Most commonly a Law Clerk is a person who provides assistance to a judge in researching issues before the court and in writing opinions. However, the term law clerk can also be used to describe the role of someone who provides paralegal and administrative work for a law firm.
Our alumna Myrna J. Velez (2011) is a Law Clerk with New York County Defender Services and describes her job below.
I am a Law Clerk for a non-for-profit public defenders office, New York County Defender Services.
What is the broader field of industry in which this work exists?
The broader field is criminal law. The organization I work for, which was founded in 1997, has represented over 300,000 indigent people charged with crimes in the county of New York.
What, in general, do you do as part of this job?
There are over 60 attorneys in the organization and each attorney is assigned to a specific clerk. As a Law Clerk, I oversee the calendars of my assigned attorneys which is very important because you do not want an attorney going to the wrong part in the court house to defend a client that is waiting in a different part. I also work directly in Manhattan Criminal Court in the arraignment process, inputting all the data associated with cases that my firm is handling that day. It’s fast-paced and detail-oriented. As a Law Clerk, the days I am in court I’m entering cases into our system, making phone calls, speaking to family members of our clients, handing logistics of clients who are being released that day, working with the court staff and the NYPD. When I am in the office I manage the attorneys’ calendars, I generate letters, answer phones, attend to clients that come in to see their attorneys or social workers, and I also look up cases in the actual court system. Additionally, I generate the notices of appeals and motions for our clients then serve them to the court and District Attorneys’ Office. Our agency also acts as a liaison between judges and our clients. As a fluent Spanish speaker, I translate for clients and attorneys for: trial preparation, interviews and at any correctional facilities between our clients, attorneys and/or social workers.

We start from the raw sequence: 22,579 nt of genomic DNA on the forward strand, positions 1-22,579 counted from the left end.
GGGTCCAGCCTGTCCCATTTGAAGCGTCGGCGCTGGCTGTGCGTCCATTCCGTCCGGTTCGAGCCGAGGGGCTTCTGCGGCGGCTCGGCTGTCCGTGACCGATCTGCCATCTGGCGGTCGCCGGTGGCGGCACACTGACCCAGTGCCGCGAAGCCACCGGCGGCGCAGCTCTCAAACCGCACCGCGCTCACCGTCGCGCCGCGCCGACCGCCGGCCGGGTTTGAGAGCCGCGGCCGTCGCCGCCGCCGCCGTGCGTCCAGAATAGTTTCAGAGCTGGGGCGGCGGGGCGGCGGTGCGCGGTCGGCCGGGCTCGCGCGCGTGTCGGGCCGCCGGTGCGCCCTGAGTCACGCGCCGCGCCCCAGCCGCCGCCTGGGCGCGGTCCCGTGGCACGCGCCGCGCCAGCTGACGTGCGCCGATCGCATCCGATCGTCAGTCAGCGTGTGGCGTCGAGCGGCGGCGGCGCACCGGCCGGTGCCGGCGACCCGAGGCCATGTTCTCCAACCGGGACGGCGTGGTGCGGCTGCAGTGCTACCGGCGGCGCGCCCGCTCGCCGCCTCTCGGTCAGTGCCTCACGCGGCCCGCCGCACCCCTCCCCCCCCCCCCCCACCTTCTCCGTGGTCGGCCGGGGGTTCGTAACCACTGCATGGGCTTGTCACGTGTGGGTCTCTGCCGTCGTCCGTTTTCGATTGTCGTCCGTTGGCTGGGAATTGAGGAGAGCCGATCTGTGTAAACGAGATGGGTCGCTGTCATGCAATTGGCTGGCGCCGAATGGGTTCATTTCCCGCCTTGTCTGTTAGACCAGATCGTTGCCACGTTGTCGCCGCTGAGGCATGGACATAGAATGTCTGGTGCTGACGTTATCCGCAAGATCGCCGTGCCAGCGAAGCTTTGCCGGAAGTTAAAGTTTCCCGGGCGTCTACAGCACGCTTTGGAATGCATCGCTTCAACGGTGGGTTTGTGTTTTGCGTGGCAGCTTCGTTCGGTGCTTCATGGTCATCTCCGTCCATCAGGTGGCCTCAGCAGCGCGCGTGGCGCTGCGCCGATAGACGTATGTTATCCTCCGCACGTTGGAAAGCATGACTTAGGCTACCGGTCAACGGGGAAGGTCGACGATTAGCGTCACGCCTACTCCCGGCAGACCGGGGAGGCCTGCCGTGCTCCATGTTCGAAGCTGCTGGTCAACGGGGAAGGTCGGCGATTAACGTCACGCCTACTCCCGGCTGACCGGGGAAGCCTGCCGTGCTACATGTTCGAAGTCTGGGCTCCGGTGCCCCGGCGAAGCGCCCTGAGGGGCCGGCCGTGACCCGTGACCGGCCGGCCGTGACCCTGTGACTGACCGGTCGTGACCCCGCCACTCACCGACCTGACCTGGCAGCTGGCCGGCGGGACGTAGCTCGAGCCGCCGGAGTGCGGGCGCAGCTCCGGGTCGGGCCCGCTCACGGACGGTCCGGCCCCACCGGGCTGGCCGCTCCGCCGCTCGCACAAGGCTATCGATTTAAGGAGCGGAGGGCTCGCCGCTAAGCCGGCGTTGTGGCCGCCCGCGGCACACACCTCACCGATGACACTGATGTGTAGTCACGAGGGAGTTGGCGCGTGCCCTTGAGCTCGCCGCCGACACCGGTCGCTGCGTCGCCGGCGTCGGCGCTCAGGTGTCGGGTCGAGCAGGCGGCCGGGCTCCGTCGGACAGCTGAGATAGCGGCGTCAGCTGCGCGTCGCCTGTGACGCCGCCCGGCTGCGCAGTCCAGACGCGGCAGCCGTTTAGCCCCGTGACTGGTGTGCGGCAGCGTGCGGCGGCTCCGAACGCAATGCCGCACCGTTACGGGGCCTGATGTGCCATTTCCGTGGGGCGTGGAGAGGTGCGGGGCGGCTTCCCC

What are the pros and cons of this kind of job?
PROS: The gratification of helping others. The experience I gain on a daily basis will be helpful when I pursue law school.
CONS: This job can be emotionally draining. Some of the cases we get are really sad and the injustices are appalling. There can also be long hours as we are in night court until 1:00 am on some days.
What skills did you learn as an English major that you use in this job?
Proofreading is very important when I am generating legal documents for the clients and attorneys. As an English major, I learned how to multi-task and this is essential for what I do. Knowing how to manage time is critical. There’s always so much going on whether I am in court or at the office. Communication is another skill that I utilize in my field and being able to write clearly is important.
How have you learned to do this job?
Practice and more practice. As systems are upgraded in our office or changed there is continual training. I’ve learned the importance of accuracy and diligence in this field. An important element of working at a public defender’s office is the ability to cope with the strong feelings that arise when a client’s freedom hangs in the balance.
How did you get this job?
I graduated in December 2011 and was lucky to find this position in February 2012 on the John Jay College job-listings website. It took two interviews and a typing test to get a call back with a job offer. I couldn’t be happier with the work we do as a team in this organization.
For current students interested in this line of work, do you have any recommendations on what they can do now to start directing their career path?
Although I didn’t intern I’ve learned in this office that interning opens a lot of doors. Interning gives you hands-on experience and builds your résumé.